Approximately 20 persons – including landowners, Master Naturalists, and teachers – attended the Nov. 14 Crosby County Playa Basin Field Day in Crosbyton.
The meeting featured an overview of playa basins in the Southern High Plains region, a presentation about waterfowl and fall migration patterns, and an update on the Playa Basin Restoration Program sponsored by the Texas Playa Conservation Initiative.
“Playa basins are the most important place for birds on the Southern Great Plains,” said Dr. Darryl Birkenfeld of Nazareth, executive director of Ogallala Commons. “Each year, thousands of birds make their way along the Central Flyway, where they eat and rest at up to 60,000-80,000 playa basins along the route.”
Birkenfeld said Ogallala Commons sponsors playa field days for adults and playa festivals for students to increase knowledge of the importance of playa basins and their restoration.
Texas Master Naturalist Jim Steiert of Hereford agrees.
“Playa basins are truly the ‘Rodney Dangerfield’ of the plant world. They do not get the respect they deserve. The Central Flyway is the second most important migration and wintering area for waterfowl and other migratory birds. There is increasing evidence that playa basins in this area are the most valuable habitat for these birds,” he said.
Steiert said migratory birds are attracted to “habitats created by plant communities responding to a changing environment.” In essence, the birds travel to those areas with abundant food and water. He noted that migrating Sandhill cranes appeared in the Hereford area on October 3 – about two weeks earlier than normal.
“Playas are the keystone of the Great Plains ecosystem. They are the stone that holds it all together. It is sort of like playing Jenga. Everything is fine until you remove the piece that causes the tower to fall,” Steiert said.
He encouraged the group to take care of playas on their property and near their communities.
“Playas are the sources of recharge for groundwater stored in the Ogallala Aquifer. It is important to have grass barriers around the playas to remove silt, which improves the quality of the water that may ultimately make its way back into the aquifer,” Steiert said.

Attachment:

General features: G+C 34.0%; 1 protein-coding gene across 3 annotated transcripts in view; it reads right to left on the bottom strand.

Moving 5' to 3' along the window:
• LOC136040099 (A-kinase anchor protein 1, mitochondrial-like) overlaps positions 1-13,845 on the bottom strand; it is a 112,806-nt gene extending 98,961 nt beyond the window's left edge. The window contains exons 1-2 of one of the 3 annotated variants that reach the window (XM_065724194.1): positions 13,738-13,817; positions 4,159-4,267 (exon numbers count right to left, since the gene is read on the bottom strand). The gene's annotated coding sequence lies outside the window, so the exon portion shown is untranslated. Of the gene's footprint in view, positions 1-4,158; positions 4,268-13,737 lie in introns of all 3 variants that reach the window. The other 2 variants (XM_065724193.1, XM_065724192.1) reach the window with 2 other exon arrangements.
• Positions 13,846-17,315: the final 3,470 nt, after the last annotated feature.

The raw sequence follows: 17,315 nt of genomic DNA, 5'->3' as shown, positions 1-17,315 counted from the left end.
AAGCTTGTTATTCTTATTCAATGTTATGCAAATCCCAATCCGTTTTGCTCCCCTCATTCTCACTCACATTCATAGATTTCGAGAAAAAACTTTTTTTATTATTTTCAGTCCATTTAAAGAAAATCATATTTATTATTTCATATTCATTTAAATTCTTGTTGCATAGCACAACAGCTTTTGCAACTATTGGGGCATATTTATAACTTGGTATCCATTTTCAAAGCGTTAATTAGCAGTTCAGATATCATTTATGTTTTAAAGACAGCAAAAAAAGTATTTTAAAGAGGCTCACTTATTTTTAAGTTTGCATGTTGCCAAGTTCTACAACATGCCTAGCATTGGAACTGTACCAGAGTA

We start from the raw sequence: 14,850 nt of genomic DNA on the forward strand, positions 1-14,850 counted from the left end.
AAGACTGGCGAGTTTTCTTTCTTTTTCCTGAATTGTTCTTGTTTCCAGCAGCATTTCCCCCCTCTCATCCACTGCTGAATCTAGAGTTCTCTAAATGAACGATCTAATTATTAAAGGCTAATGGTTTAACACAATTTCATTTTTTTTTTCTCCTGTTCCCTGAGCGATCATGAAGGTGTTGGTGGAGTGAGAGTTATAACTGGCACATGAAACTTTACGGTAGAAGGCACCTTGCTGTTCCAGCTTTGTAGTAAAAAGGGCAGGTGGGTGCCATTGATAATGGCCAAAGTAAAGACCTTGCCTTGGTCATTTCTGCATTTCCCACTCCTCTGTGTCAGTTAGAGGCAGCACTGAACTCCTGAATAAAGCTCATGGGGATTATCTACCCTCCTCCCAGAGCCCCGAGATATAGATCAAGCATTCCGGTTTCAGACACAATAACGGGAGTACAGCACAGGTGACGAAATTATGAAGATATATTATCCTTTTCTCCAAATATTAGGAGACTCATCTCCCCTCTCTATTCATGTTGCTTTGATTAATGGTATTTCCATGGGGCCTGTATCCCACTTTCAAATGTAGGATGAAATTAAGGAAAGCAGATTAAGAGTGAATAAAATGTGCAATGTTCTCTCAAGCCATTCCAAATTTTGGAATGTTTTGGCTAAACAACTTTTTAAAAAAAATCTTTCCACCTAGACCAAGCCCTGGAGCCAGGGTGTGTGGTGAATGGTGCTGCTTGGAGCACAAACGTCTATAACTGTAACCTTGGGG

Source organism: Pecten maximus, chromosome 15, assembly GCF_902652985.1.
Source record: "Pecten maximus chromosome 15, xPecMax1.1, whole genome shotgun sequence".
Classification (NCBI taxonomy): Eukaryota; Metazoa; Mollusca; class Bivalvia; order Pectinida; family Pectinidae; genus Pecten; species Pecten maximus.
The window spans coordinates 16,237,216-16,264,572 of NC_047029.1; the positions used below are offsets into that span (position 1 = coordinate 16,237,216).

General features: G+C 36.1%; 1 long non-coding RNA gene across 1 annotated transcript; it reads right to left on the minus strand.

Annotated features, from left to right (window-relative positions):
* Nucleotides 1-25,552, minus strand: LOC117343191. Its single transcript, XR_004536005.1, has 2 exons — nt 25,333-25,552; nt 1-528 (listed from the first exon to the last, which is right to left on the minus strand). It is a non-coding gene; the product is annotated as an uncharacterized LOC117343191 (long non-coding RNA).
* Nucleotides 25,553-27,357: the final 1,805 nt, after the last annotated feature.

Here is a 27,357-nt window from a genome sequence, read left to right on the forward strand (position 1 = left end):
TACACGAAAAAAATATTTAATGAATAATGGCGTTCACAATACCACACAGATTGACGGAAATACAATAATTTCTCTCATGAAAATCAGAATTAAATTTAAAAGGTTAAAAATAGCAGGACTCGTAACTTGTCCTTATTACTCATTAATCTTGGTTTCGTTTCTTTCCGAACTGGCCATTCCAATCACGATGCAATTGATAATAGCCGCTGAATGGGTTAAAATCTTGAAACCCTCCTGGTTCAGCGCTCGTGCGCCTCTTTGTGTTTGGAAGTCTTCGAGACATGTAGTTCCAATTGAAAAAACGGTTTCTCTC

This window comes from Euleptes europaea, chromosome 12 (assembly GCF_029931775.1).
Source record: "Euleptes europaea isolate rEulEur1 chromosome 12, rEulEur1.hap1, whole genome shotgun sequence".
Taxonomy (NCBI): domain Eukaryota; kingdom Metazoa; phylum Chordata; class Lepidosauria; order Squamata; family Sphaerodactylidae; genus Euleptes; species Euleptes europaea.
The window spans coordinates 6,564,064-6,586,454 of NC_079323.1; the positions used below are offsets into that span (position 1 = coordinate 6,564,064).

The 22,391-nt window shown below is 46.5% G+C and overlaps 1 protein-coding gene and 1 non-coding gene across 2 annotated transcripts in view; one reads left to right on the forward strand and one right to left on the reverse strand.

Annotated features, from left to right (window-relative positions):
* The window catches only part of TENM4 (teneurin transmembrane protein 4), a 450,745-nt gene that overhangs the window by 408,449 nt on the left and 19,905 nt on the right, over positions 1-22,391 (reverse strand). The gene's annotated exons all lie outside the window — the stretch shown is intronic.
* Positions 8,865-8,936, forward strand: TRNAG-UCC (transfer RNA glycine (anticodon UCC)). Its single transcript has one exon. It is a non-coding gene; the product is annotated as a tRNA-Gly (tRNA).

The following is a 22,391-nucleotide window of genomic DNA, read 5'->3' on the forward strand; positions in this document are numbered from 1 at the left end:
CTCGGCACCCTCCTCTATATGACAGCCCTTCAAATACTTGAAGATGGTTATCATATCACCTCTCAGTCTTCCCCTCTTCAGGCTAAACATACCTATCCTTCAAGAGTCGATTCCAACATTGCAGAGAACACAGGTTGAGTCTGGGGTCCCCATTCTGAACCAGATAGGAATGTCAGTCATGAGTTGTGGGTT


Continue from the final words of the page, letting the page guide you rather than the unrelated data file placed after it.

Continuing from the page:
Another way to improve the playas is through a voluntary restoration program, sponsored by the Texas Playa Conservation Initiative.
“There are about 23,037 playa basins in Texas. Of these, 4,080 are functional, 5,631 are functional and at risk in the next 20-30 years, and 13,326 are non-functional. A loss of buffer area, land development, and modification of the basins have all taken their toll on playas,” said Don Kahl with the Texas Parks and Wildlife Department.
He told the group about the Texas Playa Conservation Initiative (TPCI), which is a partner-driven effort to restore playas in the Texas Panhandle.
Years ago, it was a common practice to dig pits or trenches into the bottom of playa basins. Irrigation tailwater and/or rainfall collected in these pits. Lake pumps transported the water to the head of the field for reuse.
“Many of these pits and trenches are no longer needed and can be easily restored. Once the pit is backfilled, rainwater and runoff can again reach the entire playa basin, including the large cracks in the dry playa floor. This is essential for recharge to occur. It also allows plants and insects to flourish—which provides food for migrating birds and other wildlife,” he said.
Kahl said landowners participating in the program incur no costs associated with restoring a playa.
“We coordinate and conduct all the work. To compensate for any inconvenience, there is an $80 per playa basin acre payment upon completion of the restoration,” he said.
Playa restoration efforts are currently concentrated in Armstrong, Castro, Crosby, Floyd, Hale, Hockley, Lubbock, Lynn, and Swisher Counties.
The program has resulted in 489 playa basin acres restored to date.
In addition to restoration efforts, Kahl said other conservation practices could be included in the program.
“This could include installing grass buffers around farmed playas, silt removal, and incentivizing leaving grass buffers around playas in expired Conservation Reserve Program (CRP) land,” he said.
A tour of a restored playa, located three miles east of Cone, TX, concluded the Field Day.
Precinct One Director Dan Seale and Information/Education Supervisor Carmon McCain represented HPWD at the field day.